Empowering our Future Leaders

We kicked off our virtual internship program with a week of introductions, ice breaker activities and design warmups. Knowing it is not often a priority in academic programs, we themed week one “Mechanics of a Design Firm” and even had a design sprint focused on designing your own design firm. As our intern cohort grew more comfortable with digital collaboration and got to know each other, they also met their mentor and interacted with our current and past Presidents. They were also exposed to each member of our firmwide resource teams, including Marketing, Accounting, IT and People Operations. As the program progressed, each week’s content built on the last and the intern group learned about each phase of the creative process including: project discovery and kickoff, performance goal setting, inventory and analysis, the role of workshops, graphic communication, planning, schematic design, presentation approaches, design development, and the many layers of documenting design.

During the weekly design studio sessions our intern cohort was exposed to projects of all scales and scope, many more projects than they likely would have seen in a traditional internship in a local office. Alongside the variety of projects, they were able to engage with 10 design leaders who shared real world limitations for the design challenges while offering guidance and encouragement through rapid ideation exercises. Pushing beyond perfectionism, intimidation or any fears that might inhibit creativity, the exercises demonstrated the importance of ideas over a beautiful sketch.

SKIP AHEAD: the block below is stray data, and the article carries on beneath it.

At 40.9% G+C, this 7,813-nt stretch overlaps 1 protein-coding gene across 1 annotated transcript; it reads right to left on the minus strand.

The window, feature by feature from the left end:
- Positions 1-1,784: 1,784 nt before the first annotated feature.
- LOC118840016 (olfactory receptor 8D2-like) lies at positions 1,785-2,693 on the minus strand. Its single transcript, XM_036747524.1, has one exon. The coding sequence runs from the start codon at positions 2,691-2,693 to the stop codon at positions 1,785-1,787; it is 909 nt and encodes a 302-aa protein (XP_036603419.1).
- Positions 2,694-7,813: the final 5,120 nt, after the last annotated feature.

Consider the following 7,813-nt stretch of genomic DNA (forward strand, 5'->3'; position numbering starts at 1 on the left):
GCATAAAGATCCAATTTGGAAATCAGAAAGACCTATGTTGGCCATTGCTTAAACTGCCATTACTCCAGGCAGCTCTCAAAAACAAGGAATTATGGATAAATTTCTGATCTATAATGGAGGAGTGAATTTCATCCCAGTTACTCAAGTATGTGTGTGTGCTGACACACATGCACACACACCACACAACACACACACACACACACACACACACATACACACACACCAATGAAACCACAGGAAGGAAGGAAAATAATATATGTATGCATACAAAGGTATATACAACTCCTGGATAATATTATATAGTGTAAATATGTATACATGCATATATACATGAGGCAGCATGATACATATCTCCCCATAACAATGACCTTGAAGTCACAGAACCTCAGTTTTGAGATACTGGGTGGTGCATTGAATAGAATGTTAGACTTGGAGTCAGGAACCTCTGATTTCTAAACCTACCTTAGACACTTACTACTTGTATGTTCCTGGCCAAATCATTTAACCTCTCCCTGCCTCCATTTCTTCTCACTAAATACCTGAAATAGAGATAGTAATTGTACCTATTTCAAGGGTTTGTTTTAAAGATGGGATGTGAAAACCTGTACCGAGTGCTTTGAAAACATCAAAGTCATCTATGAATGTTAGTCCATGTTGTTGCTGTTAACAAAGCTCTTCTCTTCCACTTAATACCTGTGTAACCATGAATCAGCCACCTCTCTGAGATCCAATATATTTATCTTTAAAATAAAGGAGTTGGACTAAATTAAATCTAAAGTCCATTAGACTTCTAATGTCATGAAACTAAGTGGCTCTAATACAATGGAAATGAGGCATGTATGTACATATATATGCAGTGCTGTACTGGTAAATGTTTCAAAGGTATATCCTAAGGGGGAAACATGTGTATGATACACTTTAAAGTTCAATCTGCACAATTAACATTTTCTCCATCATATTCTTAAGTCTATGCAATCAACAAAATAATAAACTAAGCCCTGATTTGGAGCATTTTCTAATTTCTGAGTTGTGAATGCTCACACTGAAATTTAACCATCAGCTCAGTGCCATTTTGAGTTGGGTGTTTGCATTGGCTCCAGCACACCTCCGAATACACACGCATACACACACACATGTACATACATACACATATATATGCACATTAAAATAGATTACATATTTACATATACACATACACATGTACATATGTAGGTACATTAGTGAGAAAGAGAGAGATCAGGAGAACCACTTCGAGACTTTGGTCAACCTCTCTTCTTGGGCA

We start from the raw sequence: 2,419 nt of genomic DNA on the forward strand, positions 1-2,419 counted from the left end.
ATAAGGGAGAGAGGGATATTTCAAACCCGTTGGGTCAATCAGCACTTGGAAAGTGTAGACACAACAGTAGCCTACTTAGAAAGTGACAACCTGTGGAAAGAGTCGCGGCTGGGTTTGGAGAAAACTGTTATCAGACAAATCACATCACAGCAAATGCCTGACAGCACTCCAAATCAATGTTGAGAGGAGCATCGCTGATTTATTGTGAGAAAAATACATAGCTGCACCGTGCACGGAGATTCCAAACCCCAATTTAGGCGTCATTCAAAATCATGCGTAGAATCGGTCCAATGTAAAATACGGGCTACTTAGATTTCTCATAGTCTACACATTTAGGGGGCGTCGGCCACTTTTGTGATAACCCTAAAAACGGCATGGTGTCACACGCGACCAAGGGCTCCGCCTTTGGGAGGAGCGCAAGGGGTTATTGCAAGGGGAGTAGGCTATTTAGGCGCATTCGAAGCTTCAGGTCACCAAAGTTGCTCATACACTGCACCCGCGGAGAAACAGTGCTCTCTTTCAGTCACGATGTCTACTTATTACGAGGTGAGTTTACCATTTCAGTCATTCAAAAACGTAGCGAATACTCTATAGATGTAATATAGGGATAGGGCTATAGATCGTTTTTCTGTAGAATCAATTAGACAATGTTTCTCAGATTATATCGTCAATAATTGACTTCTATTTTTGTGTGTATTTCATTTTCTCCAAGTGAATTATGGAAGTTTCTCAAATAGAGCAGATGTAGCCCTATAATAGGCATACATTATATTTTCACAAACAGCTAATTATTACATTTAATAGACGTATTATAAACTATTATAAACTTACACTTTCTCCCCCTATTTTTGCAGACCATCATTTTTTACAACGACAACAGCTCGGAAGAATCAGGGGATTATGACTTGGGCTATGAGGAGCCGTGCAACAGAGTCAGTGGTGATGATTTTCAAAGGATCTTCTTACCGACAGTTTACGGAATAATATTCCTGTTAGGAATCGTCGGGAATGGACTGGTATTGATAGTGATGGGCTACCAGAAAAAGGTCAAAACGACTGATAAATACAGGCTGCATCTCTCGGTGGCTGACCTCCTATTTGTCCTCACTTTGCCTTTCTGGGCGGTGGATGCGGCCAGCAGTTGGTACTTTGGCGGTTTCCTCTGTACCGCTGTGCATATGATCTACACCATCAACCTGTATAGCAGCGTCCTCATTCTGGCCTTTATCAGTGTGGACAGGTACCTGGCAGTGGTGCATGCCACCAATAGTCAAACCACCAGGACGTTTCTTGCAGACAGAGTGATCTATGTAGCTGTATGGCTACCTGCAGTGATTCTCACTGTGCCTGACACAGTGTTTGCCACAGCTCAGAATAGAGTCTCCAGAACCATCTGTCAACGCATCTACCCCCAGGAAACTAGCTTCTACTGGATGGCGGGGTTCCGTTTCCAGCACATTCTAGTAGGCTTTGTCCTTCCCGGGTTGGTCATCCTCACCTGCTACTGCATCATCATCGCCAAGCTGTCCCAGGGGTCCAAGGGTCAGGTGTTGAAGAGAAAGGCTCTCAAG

Learning about Green Infrastructure and Low Impact Development

Learning about Green Infrastructure and Low Impact Development

Each week the featured project changed, so our interns were challenged to work together to solve problems quickly. The entire intern cohort was able to work in small teams for the duration of the nine-week program building confidence and comradery and a realization that collaboration is key whether you are in person or on a screen. They learned about the difference in their own academic programs and were challenged with delegating responsibilities, gaining a better understanding of their own strengths and the unique value they each could bring to a team. The importance of storytelling in the design process was emphasized as they were continually held accountable to defend their design outcomes and demonstrate landscape performance and the WHY behind each of their solutions. Armed with a more intimate understanding of the design process and practical tools to help them with their projects, our interns now return to school with bolstered confidence and fresh inspiration towards the amazing impact they can have on the world as landscape architects.